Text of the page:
There are a lot of decisions to make and conversations to have with a prospective marital partner when marriage talks begin. California residents may wish to know if their potential spouses want kids or have plans to change careers within their lifetimes. They may also want to know what their partners’ financial histories look like and what property they own.
Discussions about assets and property can lead individuals into conversations about money and wealth expectations during marriage. To clear up and put into words the decisions individuals make about the distribution and management of their money as they approach marriage, some choose to execute prenuptial agreements. However, not all executed prenups hold up in court. Certain conditions can make some executed prenuptial agreements invalid.
Problems during the preparation of prenups
An individual may be able to have their prenup set aside if they can show that their partner did not fully or accurately disclose their assets and liabilities at the time of their negotiations. If the victim did not waive their right to know specific information about their partner’s assets, and if the agreement was ultimately rendered unconscionable but the issues, the prenup may be set aside.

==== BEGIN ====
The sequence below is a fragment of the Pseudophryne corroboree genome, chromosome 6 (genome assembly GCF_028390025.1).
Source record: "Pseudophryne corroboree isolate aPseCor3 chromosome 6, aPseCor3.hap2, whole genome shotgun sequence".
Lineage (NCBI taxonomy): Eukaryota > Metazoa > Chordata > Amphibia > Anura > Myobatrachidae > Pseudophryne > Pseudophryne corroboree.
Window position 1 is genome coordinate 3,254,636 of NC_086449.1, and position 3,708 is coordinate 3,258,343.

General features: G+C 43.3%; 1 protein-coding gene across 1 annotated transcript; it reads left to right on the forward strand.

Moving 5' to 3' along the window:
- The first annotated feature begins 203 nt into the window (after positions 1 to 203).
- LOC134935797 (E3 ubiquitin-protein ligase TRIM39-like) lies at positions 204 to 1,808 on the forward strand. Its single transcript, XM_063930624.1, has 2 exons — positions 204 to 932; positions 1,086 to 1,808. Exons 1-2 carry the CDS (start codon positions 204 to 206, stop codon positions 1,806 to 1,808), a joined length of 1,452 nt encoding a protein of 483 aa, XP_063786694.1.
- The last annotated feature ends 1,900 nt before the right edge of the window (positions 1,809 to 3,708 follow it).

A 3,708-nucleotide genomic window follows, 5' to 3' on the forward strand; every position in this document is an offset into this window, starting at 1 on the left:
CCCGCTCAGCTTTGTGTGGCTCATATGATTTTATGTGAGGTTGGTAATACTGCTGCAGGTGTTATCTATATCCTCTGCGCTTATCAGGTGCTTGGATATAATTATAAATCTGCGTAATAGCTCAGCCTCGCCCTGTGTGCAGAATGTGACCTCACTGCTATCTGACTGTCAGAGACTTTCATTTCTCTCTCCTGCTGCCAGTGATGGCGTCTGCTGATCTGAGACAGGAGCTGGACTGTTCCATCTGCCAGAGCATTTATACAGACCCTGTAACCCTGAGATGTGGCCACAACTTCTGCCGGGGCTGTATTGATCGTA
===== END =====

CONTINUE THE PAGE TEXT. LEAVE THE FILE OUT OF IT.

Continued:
Similarly, if a person is forced or coerced into signing a prenup that the do not understand or do not agree with, that agreement may be later rendered as invalid. Agreements like prenups must be made voluntarily and force may not be a part of a contract’s preparation and execution.
Addressing prenup problems
One of the best ways to avoid prenup problems later on is to make sure one’s prenuptial agreement is property drafted and executed from the beginning. A trusted attorney can help their client protect their rights and interests through a prenup. However, when problems arise after a marriage, a family law lawyer can offer their client advice and insights into how to deal with their agreement-related issues.